This article was also published in Romanian on Hotnews.
Anyone who knows Romania is aware that Sighisoara is a pretty amazing place. Guidebooks describe is as the only medieval citadel in Europe that is “lived in” and the old centre is one of the “must sees” on the Romanian map. But I have avoided the place for about 5 years for a number of reasons: I was seriously put-off after visiting a so-called “Medieval Festival” (a grotesque combination of kitsch and heavy metal); and it takes so long to get there by car from Bucharest (over 5 hours) and the train doesn’t exactly hurry.
But now I am a convert. I recently visited Sighisoara and was stunned by the old town, the citadel, the medieval fortress that sits on a little hill above the rest of the town (which, like most Romanian towns, is pretty ugly). What really impressed me was the high quality of the restoration work. All the buildings up there seem to have been restored using original materials and this is very unusual in a country where owners of ancient buildings tend to grab modern paint from the local supermarket and destroy their heritage with it (not to mention the plague of blue rooves, plastic windows, chrome railings, bathroom tiles on the outside and kitsch signs.) In the citadel they even ensure the shop signs are tasteful, which is the only place in the country I have seen this. The place has been gentrified, rather like what happened to Covent Garden in London (a scruffy fruit n’ veg market became a European cultural centre.)
And it has something of a festive atmosphere. Music was pouring out of the church, the music school and the main square, where a student band was tuning up for an outdoor performance. It is the only place in Romania where I heard more foreign languages than Romanian and the cafes, bars and restaurants up there seem to be of pretty high quality. I hung out in the “House on the Rock” which is owned by a Scottish lady and carries out all sorts of good deeds in the local community (I wasn’t interested in this, but I was fascinated by their cakes).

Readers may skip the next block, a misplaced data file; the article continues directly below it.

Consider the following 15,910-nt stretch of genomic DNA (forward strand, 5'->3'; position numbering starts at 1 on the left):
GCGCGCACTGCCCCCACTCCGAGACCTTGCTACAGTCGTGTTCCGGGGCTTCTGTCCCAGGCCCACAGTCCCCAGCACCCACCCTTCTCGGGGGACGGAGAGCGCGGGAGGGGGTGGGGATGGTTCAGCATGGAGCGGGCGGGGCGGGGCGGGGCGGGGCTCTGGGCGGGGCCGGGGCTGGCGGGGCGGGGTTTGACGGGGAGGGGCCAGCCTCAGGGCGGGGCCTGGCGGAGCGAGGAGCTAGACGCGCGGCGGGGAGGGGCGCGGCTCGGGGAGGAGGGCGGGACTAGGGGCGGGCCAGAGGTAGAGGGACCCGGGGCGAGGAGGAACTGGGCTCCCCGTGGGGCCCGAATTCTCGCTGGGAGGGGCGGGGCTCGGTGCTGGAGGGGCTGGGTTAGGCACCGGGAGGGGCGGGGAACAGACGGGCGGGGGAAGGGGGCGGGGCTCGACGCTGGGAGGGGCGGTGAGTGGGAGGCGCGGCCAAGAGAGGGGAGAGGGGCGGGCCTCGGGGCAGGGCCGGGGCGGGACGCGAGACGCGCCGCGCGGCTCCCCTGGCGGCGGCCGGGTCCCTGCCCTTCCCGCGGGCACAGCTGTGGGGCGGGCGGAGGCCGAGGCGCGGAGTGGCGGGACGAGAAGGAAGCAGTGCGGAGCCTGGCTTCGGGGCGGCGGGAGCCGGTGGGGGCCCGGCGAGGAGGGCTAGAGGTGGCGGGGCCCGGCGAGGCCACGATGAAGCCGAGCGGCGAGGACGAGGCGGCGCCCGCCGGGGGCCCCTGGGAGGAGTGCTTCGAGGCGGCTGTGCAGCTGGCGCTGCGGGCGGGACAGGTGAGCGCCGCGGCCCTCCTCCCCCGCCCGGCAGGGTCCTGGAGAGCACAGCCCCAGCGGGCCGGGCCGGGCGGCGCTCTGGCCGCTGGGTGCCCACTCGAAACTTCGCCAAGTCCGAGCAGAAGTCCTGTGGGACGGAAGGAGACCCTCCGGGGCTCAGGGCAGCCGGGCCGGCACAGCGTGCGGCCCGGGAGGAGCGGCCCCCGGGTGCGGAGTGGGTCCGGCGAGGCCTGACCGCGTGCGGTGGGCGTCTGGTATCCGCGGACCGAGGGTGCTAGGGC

The reason I say Sighisoara needs your help is that it seems to lack customers. I was there on a summer weekend (going on a brilliant bike tour with www.blog.cyclingromania.ro) and the cafes and bars seemed a bit empty. They could use some punters coming up from Bucharest for the weekend. They need your money so that the businesses up there can survive. If people from Bucharest and the major cities of Romania were to visit Sighisoara at the weekend, at least once a year, the place would boom. It shouldn’t have to depend only on foreigners.
I also found out that getting there wasn’t as hard as I had assumed. You can get the 6am train from Bucharest, which has a special bike wagon, and get there at midday. Or you can get the sleeper to Tirgu Mures which is only 50km to the north (or you can drive).
Dinner with Dracula’s peasants
If I was in charge of Sighisoara I would organize a Dracula Festival, as that would surely attract thousands of avid visitors (and countless screaming teenage Twilight fans). Vlad Tepes was apparently born in Sighisoara (there’s a house with a brass plate on it saying this, so it must be true!).
The trouble with Sighisoara, as with most Romanian tourist spots, is that there’s not much to do after you’ve seen the sights. And there is the usual lack of information. But I can assure you that the best thing to do around Sigisoara is visit the Saxon villages, many of which are within cycling distance. For more information contact Mircea on http://blog.cyclingromania.ro/ Not only does he know the area but he can tell you where to hire bikes, cars, horses or rooms.
For me the high point of my visit to this area was staying at Dracula’s Inn (there are two of them; the huge Domeniul Dracula on the main road to Medias and the more intimate and remote Hanul Dracula in the woods above Sighisoara – where I stayed.) I can’t tell you how the rooms are as I slept in a tent in their backyard, which met with some rude stares by the waiters. But it’s worth a visit for the menu.
You’ve probably come across some funny menus in your time in Romania, menus which were translated by the owner’s 16 year old daughter or by Google Translate, but this one was the best I’ve seen in years. At Hanul Dracula you can have: Peasant Potatoes, Peasant Snack, or Coastal Peasant; Mush with Sour Bread, Pastrami Sheep, Brine Crap, Snack Shepherd, Pork Neck and my personal favourite: Ridden Cheese.
We had a long debate about the menu and never worked out if “Ridden Cheese” is a fiendishly clever translation of an ancient practice in Romania when horsemen would stuff a piece of cheese under their saddle (the 16 year old waiter didn’t know). All I can say is that Dracula Inn is a darned nice place to stay and it has a pool, horse-riding and all sorts of activities on offer.